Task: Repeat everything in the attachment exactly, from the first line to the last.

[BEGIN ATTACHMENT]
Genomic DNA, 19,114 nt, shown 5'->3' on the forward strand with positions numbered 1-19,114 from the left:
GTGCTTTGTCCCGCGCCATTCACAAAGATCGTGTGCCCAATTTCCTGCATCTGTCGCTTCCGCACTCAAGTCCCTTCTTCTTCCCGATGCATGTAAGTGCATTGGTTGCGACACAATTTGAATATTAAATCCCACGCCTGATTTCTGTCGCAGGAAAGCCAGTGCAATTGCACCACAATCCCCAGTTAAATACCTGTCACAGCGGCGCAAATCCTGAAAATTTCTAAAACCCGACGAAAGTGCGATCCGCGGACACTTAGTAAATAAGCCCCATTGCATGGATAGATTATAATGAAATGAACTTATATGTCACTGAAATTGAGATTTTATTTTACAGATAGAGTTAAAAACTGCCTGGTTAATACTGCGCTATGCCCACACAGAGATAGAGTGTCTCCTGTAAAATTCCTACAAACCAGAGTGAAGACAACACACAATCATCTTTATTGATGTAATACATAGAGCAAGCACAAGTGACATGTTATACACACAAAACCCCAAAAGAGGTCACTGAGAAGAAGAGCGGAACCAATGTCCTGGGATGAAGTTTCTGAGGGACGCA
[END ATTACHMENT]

Genomic DNA, 19,114 nt, shown 5'->3' on the forward strand with positions numbered 1-19,114 from the left:
GTGCTTTGTCCCGCGCCATTCACAAAGATCGTGTGCCCAATTTCCTGCATCTGTCGCTTCCGCACTCAAGTCCCTTCTTCTTCCCGATGCATGTAAGTGCATTGGTTGCGACACAATTTGAATATTAAATCCCACGCCTGATTTCTGTCGCAGGAAAGCCAGTGCAATTGCACCACAATCCCCAGTTAAATACCTGTCACAGCGGCGCAAATCCTGAAAATTTCTAAAACCCGACGAAAGTGCGATCCGCGGACACTTAGTAAATAAGCCCCATTGCATGGATAGATTATAATGAAATGAACTTATATGTCACTGAAATTGAGATTTTATTTTACAGATAGAGTTAAAAACTGCCTGGTTAATACTGCGCTATGCCCACACAGAGATAGAGTGTCTCCTGTAAAATTCCTACAAACCAGAGTGAAGACAACACACAATCATCTTTATTGATGTAATACATAGAGCAAGCACAAGTGACATGTTATACACACAAAACCCCAAAAGAGGTCACTGAGAAGAAGAGCGGAACCAATGTCCTGGGATGAAGTTTCTGAGGGACGCA